Body language is also known as kinesics. A pioneer in the field, Ray Birdwhistell (Ray L. Birdwhistell, Kinesics and Context. Philadelphia: University of Pennsylvania Press, 1970, p. 80.), writes, "The isolation of gestures and the attempt to understand them led to the most important findings of kinesic research. This original study of gestures gave the first indication that kinesic structure is parallel to language structure. By the study of gestures in context, it became clear that the kinesic system has forms which are astonishingly like words in language."
 
Researchers have observed people involved in the communication process. They have studied body language and other nonverbal behaviour, and they have then related or identified these actions with actual content of the message being transmitted.
 
2. Relationship Between Verbal and Nonverbal Communication.
There are several ways in which the nonverbal behaviour is seen clearly related to verbal behaviour. This relationship is one of dependence and also of independence. There are nonverbal communicative acts that are easily and accurately translated into words. Several gestures clearly illustrate this relationship. For example, the gesture of folded hands for namaste, the gesture of handshake, a smile, a frown, etc., are generally translatable into words. There is also a class of nonverbal acts that are very much a part of speech and serves the function of emphasis. Examples are head and hand movements that occur more frequently with words, and phrases of emphasis. There are acts which draw pictures of the referents tracing the contour of an object or person referred to verbally. Yet another class of acts is employed for displaying the effects (feelings). Another class refers to acts that help to initiate and terminate the speech of participants in a social situation. These regulators might suggest to a speaker that he keep talking, that he clarify, or that he hurry up and finish (Ekman and Friesen, 1969).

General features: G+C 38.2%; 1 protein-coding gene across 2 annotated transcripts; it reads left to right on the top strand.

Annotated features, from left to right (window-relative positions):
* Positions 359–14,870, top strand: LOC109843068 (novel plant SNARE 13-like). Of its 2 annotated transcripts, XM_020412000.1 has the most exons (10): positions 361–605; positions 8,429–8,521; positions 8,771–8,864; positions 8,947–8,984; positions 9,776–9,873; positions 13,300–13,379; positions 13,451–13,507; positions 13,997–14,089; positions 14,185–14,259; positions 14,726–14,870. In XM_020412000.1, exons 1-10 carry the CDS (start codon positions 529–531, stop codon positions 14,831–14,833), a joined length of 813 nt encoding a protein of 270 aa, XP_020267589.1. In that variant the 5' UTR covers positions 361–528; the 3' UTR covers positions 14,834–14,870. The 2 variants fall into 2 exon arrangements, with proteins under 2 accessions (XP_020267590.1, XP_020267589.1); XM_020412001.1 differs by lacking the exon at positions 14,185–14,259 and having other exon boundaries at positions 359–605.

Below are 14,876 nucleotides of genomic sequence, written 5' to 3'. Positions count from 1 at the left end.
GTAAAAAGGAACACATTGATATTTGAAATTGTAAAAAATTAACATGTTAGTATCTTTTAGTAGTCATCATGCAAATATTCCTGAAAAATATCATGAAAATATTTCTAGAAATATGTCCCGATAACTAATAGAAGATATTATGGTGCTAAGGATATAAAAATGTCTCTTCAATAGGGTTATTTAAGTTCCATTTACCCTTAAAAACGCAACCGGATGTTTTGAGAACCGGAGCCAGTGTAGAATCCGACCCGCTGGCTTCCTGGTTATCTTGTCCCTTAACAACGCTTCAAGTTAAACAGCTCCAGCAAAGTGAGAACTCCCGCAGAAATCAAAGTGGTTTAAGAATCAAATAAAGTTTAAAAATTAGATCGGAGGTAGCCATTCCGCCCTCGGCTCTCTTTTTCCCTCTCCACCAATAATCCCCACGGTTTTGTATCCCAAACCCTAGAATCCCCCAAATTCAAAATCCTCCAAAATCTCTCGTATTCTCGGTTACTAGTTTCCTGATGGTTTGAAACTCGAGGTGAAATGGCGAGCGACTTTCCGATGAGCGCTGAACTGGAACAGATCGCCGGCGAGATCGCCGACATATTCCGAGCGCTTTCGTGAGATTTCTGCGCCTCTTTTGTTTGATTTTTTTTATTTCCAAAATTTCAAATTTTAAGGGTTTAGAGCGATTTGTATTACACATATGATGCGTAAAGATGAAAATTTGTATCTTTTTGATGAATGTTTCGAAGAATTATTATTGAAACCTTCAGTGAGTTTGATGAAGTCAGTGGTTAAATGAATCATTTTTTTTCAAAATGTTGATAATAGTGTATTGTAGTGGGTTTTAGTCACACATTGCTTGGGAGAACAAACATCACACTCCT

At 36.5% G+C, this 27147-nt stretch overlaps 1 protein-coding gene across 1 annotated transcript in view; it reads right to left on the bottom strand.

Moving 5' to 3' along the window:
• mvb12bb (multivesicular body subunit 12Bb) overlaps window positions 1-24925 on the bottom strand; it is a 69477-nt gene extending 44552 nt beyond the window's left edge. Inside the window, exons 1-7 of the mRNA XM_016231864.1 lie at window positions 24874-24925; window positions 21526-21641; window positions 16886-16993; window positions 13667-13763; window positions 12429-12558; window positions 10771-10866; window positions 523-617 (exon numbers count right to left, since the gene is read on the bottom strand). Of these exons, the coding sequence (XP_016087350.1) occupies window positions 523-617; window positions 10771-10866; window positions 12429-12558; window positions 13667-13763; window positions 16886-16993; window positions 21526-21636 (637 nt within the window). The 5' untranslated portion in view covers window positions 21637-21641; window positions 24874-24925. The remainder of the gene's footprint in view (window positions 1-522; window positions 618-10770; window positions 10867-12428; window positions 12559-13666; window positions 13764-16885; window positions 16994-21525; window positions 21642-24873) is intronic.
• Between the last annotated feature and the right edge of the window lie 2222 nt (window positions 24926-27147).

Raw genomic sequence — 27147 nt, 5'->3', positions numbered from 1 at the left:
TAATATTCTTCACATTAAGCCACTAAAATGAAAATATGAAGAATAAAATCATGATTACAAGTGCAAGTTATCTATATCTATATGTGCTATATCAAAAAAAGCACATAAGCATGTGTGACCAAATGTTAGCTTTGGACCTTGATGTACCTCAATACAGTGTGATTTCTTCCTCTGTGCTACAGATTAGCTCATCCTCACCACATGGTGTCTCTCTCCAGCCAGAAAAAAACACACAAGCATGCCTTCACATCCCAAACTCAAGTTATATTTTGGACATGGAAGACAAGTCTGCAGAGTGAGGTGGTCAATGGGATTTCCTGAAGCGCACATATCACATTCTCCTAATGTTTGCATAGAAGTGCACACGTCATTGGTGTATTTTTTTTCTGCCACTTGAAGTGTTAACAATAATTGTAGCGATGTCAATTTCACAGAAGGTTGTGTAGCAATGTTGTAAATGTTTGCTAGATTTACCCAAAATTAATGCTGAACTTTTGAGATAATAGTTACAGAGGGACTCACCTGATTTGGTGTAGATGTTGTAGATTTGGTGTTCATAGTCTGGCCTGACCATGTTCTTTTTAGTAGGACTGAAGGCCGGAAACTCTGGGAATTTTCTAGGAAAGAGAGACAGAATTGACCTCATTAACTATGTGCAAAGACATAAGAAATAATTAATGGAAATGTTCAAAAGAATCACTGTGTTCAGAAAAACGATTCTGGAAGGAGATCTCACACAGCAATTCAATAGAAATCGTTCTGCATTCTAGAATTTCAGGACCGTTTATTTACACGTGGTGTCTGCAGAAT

There are the ways in which the relationship between verbal and nonverbal communication can be characterized. These are as follows:
 
-The relationship between verbal and nonverbal communication is one of the latter playing a supplementary role to the former. The nonverbal acts that are supplementary to verbal acts may precede or follow or be simultaneous with the verbal acts. For example, in many verbal acts one notices an accompaniment of one or more nonverbal acts, such as gestures, facial expressions, and movement towards or away from the addressee, to illumine the meaning of the former. While for any verbal acts such an accompaniment may only be considered redundant, for several others, such and accompaniment explicitness, clarity, emphasis, discrimination and reinforcement.
 
-The relationship between verbal and nonverbal communication is also one of the former playing a supplementary role to the latter. In many verbal acts, both in children and adults, in normals with all the linguistic organs intact, and normal with some handicap to the linguistic organs, as well as in abnormal individuals, nonverbal acts may take precedence over the verbal acts in several ways. In the normal with all the linguistic organs intact, occasions demand the use of nonverbal acts such as pantomime and gestures for aesthetic purposes, and for purposes of coded (secret) communication. Indulgence in nonverbal acts as primary medium is also necessitated by the distance that separates the parties which can, however, retain visual contact while engaging themselves in communication.
 
-The relationship between verbal and nonverbal communication could be one of correspondence as well. That is, there are several nonverbal acts that can be accurately translated into words in the language of a culture in which such nonverbal acts are performed. A handshake, shaking a fist at someone, a smile, and frown, etc., are all nonverbal acts translatable into verbal medium in a particular language. The functions of these nonverbal acts, context to context, are also codified in aesthetic nonverbal acts, such as dance, sculpture and other arts. The correspondence is sometimes translatable into words, sometimes into phrases and sentences, and several times translatable into compressed episodes involving lengthy language discourses. But the correspondence is there all the same and the import of this correspondence is shared between individuals within a community. There is also yet another correspondence of nonverbal acts in the sense that similar nonverbal acts could mean different things in different cultures.